But it is also a test of something more: a deep bond between a 38-year-old grandson and an 89-year-old grandfather who, in the words of Roy E. Barnes, Georgia’s last Democratic governor, “would walk on fire to help get Jason elected.”

    • Move to Center Divides G.O.P. in North Carolina - NYTimes.com

      RALEIGH, N.C. — The objective of the Republican Party here last year was clear: Unleash the pent-up conservative revolution in a state where the party had not controlled the state legislature and governor’s office for more than a century.

      The newly empowered lawmakers cut taxes, pared unemployment benefits and eliminated business regulations. They allowed concealed guns in bars and restaurants, curtailed access to the voting booth and enacted new rules for abortion clinics. It was the most activist session in memory.

      But this summer is a different story. One of the leaders of the revolution, Speaker Thom Tillis of the House, is trying to win a United States Senate seat. Another, Gov. Pat McCrory, is eyeing a tough challenge in 2016, and the legislature is unpopular.

      That dynamic helps explain why the Republicans this week found themselves stuck in the sweltering capital, locked in an intraparty budget battle over teacher salaries, at loggerheads over how best to manage the state Medicaid system and riven by emerging personal, political and ideological agendas.

      The most pressing of those may be that of Mr. Tillis, who is caught between the hard-right face of the last session and his likely need to appeal to more moderate voters as he tries to unseat Senator Kay Hagan in one of the races that could decide control of the Senate.

  • random dew stories from the past

    Why Georgia doesn’t need Karen Handel

    [caption id="attachment_10544" align="alignright" width="300" caption="Republican gubernatorial candidates: former U.S. Rep. Nathan Deal (left), and, former Georgia Secretary of State Karen Handel (right). Photo: John Carrington, Savannah Morning News"][/caption] The highest public office in Geor...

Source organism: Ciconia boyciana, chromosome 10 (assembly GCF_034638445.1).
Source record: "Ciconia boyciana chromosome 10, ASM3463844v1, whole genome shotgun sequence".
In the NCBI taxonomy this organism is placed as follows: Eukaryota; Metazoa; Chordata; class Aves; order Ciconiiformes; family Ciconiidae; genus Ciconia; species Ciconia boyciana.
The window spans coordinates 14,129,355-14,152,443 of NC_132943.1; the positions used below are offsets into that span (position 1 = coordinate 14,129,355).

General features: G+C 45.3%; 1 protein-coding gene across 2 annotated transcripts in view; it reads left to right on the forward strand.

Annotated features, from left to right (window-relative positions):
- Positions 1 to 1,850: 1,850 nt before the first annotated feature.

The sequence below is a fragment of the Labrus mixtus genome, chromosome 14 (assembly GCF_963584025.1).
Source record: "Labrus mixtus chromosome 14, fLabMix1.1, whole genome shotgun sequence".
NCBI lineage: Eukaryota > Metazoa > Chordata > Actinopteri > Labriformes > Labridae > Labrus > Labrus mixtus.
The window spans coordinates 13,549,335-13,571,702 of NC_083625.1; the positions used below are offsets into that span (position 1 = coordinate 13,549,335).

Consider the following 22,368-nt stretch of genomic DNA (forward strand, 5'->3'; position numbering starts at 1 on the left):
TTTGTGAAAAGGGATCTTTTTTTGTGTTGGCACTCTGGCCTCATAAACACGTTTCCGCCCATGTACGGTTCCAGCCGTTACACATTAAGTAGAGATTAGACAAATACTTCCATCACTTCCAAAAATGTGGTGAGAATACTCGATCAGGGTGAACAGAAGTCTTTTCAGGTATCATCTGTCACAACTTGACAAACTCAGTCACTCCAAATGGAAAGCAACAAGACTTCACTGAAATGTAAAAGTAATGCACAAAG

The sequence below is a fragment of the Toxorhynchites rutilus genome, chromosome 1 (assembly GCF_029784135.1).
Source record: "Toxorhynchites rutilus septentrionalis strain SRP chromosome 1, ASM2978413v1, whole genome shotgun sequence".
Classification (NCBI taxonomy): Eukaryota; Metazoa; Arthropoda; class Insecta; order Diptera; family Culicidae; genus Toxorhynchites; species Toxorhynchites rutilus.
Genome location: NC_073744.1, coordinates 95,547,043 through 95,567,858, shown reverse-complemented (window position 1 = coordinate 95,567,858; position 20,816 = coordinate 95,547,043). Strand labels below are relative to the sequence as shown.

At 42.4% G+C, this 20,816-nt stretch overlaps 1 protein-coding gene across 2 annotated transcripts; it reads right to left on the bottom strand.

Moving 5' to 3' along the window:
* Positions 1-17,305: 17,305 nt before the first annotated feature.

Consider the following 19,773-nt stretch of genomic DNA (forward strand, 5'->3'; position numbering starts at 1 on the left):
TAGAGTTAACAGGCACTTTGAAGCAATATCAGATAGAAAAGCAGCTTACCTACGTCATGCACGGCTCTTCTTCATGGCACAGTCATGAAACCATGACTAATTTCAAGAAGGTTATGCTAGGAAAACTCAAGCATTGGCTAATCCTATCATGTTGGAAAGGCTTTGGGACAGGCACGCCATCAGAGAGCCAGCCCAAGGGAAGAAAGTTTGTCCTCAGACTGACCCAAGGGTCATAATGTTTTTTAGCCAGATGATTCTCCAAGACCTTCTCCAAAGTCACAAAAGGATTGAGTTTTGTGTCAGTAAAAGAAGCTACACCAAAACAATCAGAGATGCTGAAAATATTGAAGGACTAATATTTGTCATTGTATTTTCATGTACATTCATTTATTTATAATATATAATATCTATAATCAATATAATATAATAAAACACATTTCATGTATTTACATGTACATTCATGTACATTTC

Read on →

    “True Grit” is truly a great film, sorry Duke

    “True Grit” is truly a great film, sorry Duke

    The Dude takes on a roll made famouse by the "Duke" in an updated film of a classic western tale that may be better than the original. Academy award winner Jeff Bridges takes on the role of Rooster Cogburn in "True Grit." I was unsure as to whether or not Bridges could pull off playing Cogburn, a ro...

    Read on →

    The Seat Of Power

    The Seat Of Power

    I can't speak for crooks, drifters, and others standing before a judge, but law-abiding Georgians love their courthouses and well they should. Georgia has one of America’s great collections of courthouses. The buildings range from Greek Revival to International Style. In fact, just about every arc...

    Read on →

    Hair Trigger

    Hair Trigger

    I responded to a Sierra Club call once, back during Zell Miller's governorship, to gather at the capital to raise awareness about some environmental issue, I forget what. I've often gone to demonstrations to put my body there, to be counted and this was one of those, a general support without specif...

    Read on →

    A Psychotic Grammar Lesson